Most newspaper sites have now embraced social sharing; with-share buttons on their pages, journalists building up large followings etc. But just how successful are UK news sites doing socially?
Is your PR agency getting a bit irritating? Are they starting to get on your nerves? Well good for you…cause you might just have got yourself a really good PR agency. The truth is a good agency won’t be worried (too much) about pushing you and your team team a bit harder to support them, or being a little annoying… if it means getting better PR results for you. So here are five legitimate ways that a PR agency should be annoying you….
For a while now Google and Bing have been busily experimenting with various ways of incorporating social media signals into the way they determine which web pages rank highly in searches. One school of the thought says that if a page (link) is shared heavily on Twitter, LinkedIn, Facebook etc, it should rank higher. After all people must think it’s of a better quality right?
If you are a digital PR person that has racked up thousands of Twitter followers or Facebook fans while working for an agency, who owns them – you or the agency? And er…even more importantly, does the size of your following immediately ratchet up your moving on salary?
After reading what various SEO experts are saying on the subject, I think PR agencies should be giving a big hand to Google for its latest algorithm update - because it creates more demand for PR services.
Last month both Google and Bing revealed in an interview that social media activity on sites such as Twitter and Facebook can help specific web content to get listed higher in search engine rankings. An example being that if a page is shared on Twitter by 'authoritative people' then that can help its performance in organic search results 'to a degree'.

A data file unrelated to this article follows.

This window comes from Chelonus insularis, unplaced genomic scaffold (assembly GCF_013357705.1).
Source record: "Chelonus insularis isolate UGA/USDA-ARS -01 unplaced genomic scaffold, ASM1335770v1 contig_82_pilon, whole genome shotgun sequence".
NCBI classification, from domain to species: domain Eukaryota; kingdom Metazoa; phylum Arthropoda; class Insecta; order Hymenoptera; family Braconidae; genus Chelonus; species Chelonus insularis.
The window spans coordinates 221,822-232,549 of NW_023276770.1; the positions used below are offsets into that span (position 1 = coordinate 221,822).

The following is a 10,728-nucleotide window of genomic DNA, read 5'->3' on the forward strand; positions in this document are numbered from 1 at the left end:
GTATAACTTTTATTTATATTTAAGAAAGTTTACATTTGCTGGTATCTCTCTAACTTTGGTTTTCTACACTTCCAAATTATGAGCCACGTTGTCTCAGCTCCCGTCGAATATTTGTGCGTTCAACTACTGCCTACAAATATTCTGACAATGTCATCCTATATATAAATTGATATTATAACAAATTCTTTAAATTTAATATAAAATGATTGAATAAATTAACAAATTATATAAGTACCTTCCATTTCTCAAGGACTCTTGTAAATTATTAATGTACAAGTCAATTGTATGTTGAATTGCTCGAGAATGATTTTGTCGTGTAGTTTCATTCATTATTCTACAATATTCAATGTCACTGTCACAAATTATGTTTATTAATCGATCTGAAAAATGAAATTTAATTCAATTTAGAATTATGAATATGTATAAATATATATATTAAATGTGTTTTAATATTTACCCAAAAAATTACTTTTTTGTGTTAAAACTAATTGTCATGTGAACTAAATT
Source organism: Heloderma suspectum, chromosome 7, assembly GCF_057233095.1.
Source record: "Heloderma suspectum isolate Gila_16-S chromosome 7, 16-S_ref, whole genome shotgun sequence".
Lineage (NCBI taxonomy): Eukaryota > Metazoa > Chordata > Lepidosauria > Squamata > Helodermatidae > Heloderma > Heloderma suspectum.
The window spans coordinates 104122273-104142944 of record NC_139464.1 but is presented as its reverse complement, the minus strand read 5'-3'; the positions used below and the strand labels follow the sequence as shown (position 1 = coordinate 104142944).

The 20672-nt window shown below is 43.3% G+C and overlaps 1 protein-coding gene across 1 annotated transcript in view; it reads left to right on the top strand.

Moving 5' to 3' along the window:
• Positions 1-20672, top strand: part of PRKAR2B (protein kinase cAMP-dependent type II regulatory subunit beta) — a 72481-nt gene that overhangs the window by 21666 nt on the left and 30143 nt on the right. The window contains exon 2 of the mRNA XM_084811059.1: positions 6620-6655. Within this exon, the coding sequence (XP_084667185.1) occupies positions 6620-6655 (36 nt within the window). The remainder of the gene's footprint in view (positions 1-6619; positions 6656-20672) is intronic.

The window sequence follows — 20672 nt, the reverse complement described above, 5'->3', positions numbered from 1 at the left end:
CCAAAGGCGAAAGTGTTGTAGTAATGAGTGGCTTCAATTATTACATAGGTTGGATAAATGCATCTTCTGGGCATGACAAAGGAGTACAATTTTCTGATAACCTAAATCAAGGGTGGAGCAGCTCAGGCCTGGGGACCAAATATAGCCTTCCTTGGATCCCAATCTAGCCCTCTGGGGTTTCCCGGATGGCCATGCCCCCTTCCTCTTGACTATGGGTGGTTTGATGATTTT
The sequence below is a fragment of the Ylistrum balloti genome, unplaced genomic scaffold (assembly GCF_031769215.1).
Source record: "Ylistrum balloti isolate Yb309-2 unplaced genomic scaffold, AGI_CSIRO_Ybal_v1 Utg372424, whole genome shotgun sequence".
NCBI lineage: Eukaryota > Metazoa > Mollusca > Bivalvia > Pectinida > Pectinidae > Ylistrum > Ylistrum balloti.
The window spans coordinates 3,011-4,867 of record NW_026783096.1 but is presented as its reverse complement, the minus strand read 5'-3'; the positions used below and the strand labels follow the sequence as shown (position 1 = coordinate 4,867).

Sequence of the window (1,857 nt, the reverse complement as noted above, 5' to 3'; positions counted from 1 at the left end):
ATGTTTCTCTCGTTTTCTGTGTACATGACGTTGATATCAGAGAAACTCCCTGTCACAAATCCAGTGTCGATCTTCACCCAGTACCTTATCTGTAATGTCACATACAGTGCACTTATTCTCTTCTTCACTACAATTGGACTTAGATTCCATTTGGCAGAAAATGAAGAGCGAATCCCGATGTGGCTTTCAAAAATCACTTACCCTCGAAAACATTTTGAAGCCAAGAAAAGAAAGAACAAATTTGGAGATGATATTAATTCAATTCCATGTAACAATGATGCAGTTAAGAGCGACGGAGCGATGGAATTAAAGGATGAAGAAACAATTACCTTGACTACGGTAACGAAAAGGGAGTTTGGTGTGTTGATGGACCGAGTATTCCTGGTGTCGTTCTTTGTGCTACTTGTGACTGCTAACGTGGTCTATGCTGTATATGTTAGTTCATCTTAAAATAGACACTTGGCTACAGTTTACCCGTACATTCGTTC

Do you listen to podcasts? Apparently 58 million people around the world do. And according to the speakers at the LDNpod event I attended last week, podcasting is a growing trend and a tactic that PR agencies can use to reach new audiences.
Today it's fast becoming the rule that PR agencies should never bother journalists by phone. But is it really possible to handle all your communications with editors purely through email and Twitter? I'm not so sure.
The growth of digital and social media means negative news or a full blown PR crisis has greater reach and can potentially (via search engines) stick around for much longer than it used to. So I was interested to come across a really useful webinar last week in which Microsoft UK marketing manager, Cedric Chambaz, outlined a seven step guide for addressing a social media PR crisis.
Last week I attended the CIPR Social Summer ‘LinkedIn Special’ talk presented by Stephen Waddington of Speed Communications (who I’ve had the pleasure of working with in a past life). Wadds (as he likes to be known) made plenty of great points, but here are three key ‘takeaways’ that got my attention: